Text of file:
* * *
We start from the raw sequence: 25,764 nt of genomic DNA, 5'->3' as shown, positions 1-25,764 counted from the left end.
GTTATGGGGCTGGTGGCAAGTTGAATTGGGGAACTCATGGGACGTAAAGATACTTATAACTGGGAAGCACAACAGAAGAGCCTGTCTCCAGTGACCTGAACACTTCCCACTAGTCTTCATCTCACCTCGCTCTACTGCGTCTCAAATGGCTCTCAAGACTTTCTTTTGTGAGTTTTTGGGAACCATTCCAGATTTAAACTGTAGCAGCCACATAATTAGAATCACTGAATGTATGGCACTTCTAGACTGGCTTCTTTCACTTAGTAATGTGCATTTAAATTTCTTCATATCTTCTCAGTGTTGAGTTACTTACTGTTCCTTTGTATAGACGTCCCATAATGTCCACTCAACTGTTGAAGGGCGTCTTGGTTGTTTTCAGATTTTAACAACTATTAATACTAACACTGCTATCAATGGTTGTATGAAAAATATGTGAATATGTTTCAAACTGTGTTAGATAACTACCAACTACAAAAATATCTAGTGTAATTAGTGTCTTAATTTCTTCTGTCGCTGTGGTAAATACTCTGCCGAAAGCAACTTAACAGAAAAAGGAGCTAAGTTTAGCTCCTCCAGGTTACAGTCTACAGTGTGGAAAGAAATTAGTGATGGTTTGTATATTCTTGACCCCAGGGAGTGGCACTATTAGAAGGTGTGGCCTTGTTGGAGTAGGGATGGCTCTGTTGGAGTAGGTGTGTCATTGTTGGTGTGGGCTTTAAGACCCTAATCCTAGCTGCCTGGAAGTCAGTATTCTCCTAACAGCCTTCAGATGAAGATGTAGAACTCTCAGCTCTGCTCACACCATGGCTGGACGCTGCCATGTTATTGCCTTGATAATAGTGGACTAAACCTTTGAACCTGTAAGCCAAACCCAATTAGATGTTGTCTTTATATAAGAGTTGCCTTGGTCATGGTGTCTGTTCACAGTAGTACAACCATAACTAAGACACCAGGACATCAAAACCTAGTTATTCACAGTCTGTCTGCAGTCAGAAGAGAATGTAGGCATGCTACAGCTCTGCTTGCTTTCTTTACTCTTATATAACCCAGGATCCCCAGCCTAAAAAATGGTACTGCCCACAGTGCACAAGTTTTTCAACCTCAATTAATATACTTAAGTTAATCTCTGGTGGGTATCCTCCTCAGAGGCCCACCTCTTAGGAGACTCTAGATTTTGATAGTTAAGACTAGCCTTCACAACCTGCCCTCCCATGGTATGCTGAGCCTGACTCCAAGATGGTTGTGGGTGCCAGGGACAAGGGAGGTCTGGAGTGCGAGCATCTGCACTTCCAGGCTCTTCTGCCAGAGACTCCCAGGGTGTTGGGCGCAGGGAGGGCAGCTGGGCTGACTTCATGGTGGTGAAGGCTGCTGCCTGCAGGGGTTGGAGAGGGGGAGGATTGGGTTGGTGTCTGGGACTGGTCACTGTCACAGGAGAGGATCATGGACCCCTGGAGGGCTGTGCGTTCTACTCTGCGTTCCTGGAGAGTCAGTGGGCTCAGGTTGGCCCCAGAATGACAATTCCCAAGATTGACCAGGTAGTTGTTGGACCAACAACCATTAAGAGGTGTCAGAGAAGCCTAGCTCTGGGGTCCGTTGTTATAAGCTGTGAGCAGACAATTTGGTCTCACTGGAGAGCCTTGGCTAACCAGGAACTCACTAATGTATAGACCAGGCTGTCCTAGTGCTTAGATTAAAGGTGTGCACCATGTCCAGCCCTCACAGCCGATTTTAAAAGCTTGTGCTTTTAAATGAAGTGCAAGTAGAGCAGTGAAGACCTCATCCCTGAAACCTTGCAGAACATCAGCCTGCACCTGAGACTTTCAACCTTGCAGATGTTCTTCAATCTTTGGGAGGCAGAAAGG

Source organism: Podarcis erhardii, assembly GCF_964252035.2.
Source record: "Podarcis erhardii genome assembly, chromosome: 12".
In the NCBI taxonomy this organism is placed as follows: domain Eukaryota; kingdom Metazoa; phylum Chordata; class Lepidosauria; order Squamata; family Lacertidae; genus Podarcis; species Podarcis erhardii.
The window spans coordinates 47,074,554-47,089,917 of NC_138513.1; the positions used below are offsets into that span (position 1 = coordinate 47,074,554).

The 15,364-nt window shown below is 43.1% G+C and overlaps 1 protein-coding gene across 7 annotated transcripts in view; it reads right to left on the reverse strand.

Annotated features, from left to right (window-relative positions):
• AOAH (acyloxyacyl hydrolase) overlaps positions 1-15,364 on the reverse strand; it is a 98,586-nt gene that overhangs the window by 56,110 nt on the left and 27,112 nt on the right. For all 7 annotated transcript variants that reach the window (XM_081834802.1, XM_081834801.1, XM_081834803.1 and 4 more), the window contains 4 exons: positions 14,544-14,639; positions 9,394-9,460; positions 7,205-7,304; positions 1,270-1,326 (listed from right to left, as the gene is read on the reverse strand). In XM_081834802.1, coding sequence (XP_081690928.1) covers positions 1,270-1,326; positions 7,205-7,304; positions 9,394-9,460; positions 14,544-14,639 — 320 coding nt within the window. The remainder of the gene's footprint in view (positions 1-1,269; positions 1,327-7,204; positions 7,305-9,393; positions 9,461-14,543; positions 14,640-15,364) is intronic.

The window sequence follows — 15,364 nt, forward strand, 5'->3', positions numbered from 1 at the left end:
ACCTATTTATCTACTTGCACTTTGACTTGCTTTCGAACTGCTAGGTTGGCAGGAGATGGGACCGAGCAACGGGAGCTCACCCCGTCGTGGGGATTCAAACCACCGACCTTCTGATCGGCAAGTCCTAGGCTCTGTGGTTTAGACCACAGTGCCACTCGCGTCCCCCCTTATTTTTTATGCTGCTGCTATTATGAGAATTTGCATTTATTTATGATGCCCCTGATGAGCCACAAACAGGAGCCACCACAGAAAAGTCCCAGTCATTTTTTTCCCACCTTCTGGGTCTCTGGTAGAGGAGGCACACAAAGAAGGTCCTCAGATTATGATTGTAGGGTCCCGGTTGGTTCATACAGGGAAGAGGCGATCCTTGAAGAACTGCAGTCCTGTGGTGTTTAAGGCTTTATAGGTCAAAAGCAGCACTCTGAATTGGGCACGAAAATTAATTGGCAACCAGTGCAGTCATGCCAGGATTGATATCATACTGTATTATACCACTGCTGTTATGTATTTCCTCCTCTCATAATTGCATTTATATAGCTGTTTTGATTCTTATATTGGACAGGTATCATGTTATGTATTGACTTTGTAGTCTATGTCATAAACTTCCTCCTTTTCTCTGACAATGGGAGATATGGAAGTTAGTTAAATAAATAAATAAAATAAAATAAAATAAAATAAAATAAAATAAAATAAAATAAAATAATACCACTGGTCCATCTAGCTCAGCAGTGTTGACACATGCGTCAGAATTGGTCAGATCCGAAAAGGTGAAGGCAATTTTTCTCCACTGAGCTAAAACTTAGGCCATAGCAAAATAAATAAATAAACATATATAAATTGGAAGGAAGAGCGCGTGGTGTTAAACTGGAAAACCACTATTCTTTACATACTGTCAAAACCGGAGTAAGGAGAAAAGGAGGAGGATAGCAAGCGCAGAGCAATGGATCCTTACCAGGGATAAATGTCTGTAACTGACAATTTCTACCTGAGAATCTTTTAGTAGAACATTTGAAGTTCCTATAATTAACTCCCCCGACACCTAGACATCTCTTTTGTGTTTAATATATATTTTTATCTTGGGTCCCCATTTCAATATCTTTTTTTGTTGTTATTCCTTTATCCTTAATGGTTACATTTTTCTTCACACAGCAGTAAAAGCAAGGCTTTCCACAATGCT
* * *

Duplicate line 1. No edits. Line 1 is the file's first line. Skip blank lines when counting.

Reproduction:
We start from the raw sequence: 25,764 nt of genomic DNA, 5'->3' as shown, positions 1-25,764 counted from the left end.